Steel hull isolation: alternatives to foam?

Discussion in 'Metal Boat Building' started by MarijoV, Apr 9, 2009.

  1. Brent Swain
    Joined: Mar 2002
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    Location: British Columbia

    Brent Swain Member

    Aluminium is far more forgiving when it comes to insulating the bilges. May even keep the dropped penny from corroding thru. However , how new is the boat he did it to? Maybe some regrets down the road a few years. I find insulating the underside of the floor boards does the same thing, and still lets you keep an eye on the metal.
    I find the bilge is far more corrosion prone than a few inches above it. There is no guarantee that there is no airspace between your insulation and the metal ,nor guarantee there will never be any, and that is always a potential problem.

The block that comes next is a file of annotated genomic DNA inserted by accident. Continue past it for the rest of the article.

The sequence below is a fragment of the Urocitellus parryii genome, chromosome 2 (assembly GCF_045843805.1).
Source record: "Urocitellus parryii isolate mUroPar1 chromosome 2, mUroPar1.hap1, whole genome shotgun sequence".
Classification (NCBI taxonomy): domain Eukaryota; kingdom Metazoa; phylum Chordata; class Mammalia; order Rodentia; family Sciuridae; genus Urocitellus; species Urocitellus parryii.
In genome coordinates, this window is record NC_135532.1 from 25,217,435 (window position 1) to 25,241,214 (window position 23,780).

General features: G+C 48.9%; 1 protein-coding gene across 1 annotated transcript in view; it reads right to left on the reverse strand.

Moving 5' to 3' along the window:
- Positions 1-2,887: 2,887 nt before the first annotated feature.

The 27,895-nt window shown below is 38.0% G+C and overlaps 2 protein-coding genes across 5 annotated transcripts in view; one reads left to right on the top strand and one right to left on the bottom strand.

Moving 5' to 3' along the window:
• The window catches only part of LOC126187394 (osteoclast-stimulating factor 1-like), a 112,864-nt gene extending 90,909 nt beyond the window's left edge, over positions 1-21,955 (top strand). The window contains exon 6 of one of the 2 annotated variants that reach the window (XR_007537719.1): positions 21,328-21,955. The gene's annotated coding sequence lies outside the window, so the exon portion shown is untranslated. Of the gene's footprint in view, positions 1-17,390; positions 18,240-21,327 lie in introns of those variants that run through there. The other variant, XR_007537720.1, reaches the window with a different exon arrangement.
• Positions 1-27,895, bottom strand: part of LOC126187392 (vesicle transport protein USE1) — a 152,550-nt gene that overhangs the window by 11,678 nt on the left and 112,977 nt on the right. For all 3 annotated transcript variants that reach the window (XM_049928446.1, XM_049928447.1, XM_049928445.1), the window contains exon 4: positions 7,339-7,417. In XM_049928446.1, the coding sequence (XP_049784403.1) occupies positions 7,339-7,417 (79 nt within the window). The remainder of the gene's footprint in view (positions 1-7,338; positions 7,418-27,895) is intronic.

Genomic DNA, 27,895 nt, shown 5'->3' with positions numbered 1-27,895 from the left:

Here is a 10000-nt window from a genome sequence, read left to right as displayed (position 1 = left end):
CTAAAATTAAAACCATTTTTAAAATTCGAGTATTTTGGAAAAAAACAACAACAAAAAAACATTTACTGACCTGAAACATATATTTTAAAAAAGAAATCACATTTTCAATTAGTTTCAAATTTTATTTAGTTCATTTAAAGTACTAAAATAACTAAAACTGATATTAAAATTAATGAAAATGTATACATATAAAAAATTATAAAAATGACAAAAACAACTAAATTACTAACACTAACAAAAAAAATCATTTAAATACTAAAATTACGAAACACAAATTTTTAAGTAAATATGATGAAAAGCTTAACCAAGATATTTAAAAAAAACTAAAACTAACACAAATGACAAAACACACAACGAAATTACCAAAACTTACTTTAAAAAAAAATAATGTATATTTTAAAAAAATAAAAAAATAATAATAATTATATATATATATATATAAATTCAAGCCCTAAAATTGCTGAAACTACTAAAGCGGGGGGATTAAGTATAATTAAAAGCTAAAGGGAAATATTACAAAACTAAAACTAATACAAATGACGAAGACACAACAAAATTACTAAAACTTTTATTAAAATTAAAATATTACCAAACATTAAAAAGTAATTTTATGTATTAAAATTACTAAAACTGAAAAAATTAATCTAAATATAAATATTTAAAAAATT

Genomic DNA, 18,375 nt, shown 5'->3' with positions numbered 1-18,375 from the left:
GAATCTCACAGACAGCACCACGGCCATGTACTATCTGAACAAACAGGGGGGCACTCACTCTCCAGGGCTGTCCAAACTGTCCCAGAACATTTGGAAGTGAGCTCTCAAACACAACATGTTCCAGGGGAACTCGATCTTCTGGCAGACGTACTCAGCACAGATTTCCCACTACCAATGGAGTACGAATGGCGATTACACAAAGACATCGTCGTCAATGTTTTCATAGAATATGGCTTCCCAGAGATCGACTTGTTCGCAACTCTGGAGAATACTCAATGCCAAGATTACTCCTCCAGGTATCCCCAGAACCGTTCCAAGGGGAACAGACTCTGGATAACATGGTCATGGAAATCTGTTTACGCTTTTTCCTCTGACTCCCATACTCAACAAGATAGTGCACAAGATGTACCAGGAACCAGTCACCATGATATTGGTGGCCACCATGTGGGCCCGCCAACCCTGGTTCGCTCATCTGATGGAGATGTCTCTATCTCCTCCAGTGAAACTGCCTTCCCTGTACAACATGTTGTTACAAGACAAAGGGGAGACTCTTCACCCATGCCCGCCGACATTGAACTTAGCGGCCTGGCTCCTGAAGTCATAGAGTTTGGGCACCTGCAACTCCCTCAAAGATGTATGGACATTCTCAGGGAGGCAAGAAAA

2. apex1

    apex1 Guest

    Well you know Brent, that all boils just down again to the quality of application and / or maintenance. Correctly executed and designed there is no problem.

    And on top of that, a synth. rubber does´nt require latex paint (not the worst solution on PU foam), to remain fire resistant in tricky conditions.
    Latex by the way is processed into rubber, Armaflex AF is a synth. rubber................sic

    The bilges we are talking here are even the engine room bilges, when there is a sufficient "drip pan" under the mains, gennies and other "pigs". Though it schould be covered by Armaflex R90

    Regards
    Richard
     
  3. majay
    Joined: Apr 2010
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    Location: Ottawa, ON

    majay CN 35

    I'll get the torch and we'll cut it up then...

    Good lord, those are terrible thoughts. I have a soft chine corten steel yawl over 30 years old that seems to be doing quite well according to recent survey. I don't think I will be scuttling her yet...even though my welds have long been replaced by high quality duct tape.
     
  4. apex1

    apex1 Guest

    :D :D :D nice, thanks.